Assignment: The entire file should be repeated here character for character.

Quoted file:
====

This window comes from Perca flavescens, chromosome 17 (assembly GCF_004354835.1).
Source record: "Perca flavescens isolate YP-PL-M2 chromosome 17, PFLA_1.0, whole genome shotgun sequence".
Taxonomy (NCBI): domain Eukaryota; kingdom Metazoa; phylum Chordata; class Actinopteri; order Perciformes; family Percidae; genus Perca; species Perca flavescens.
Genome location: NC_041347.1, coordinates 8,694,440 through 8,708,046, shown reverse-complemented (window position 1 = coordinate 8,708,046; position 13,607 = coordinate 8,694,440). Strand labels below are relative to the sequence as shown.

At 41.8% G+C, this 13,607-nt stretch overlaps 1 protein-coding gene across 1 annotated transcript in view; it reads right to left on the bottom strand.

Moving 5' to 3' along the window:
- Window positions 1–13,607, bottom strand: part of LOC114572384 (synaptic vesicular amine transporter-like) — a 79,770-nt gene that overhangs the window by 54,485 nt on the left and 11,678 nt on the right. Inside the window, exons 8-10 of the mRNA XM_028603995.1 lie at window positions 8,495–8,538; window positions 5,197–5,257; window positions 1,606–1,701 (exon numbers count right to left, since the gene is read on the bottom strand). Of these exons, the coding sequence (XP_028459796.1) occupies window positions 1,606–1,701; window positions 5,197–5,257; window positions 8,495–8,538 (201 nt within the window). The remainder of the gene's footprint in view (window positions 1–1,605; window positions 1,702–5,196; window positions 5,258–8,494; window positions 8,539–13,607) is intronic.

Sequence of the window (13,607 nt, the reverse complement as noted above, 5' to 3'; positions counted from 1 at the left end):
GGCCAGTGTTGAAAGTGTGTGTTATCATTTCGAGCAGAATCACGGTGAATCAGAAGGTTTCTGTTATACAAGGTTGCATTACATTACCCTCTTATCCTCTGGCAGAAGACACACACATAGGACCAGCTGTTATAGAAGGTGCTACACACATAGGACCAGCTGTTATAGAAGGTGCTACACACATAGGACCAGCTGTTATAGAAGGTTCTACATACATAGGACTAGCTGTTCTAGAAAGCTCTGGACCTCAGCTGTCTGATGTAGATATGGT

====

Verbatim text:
This window comes from Perca flavescens, chromosome 17 (assembly GCF_004354835.1).
Source record: "Perca flavescens isolate YP-PL-M2 chromosome 17, PFLA_1.0, whole genome shotgun sequence".
Taxonomy (NCBI): domain Eukaryota; kingdom Metazoa; phylum Chordata; class Actinopteri; order Perciformes; family Percidae; genus Perca; species Perca flavescens.
Genome location: NC_041347.1, coordinates 8,694,440 through 8,708,046, shown reverse-complemented (window position 1 = coordinate 8,708,046; position 13,607 = coordinate 8,694,440). Strand labels below are relative to the sequence as shown.

At 41.8% G+C, this 13,607-nt stretch overlaps 1 protein-coding gene across 1 annotated transcript in view; it reads right to left on the bottom strand.

Moving 5' to 3' along the window:
- Window positions 1–13,607, bottom strand: part of LOC114572384 (synaptic vesicular amine transporter-like) — a 79,770-nt gene that overhangs the window by 54,485 nt on the left and 11,678 nt on the right. Inside the window, exons 8-10 of the mRNA XM_028603995.1 lie at window positions 8,495–8,538; window positions 5,197–5,257; window positions 1,606–1,701 (exon numbers count right to left, since the gene is read on the bottom strand). Of these exons, the coding sequence (XP_028459796.1) occupies window positions 1,606–1,701; window positions 5,197–5,257; window positions 8,495–8,538 (201 nt within the window). The remainder of the gene's footprint in view (window positions 1–1,605; window positions 1,702–5,196; window positions 5,258–8,494; window positions 8,539–13,607) is intronic.

Sequence of the window (13,607 nt, the reverse complement as noted above, 5' to 3'; positions counted from 1 at the left end):
GGCCAGTGTTGAAAGTGTGTGTTATCATTTCGAGCAGAATCACGGTGAATCAGAAGGTTTCTGTTATACAAGGTTGCATTACATTACCCTCTTATCCTCTGGCAGAAGACACACACATAGGACCAGCTGTTATAGAAGGTGCTACACACATAGGACCAGCTGTTATAGAAGGTGCTACACACATAGGACCAGCTGTTATAGAAGGTTCTACATACATAGGACTAGCTGTTCTAGAAAGCTCTGGACCTCAGCTGTCTGATGTAGATATGGT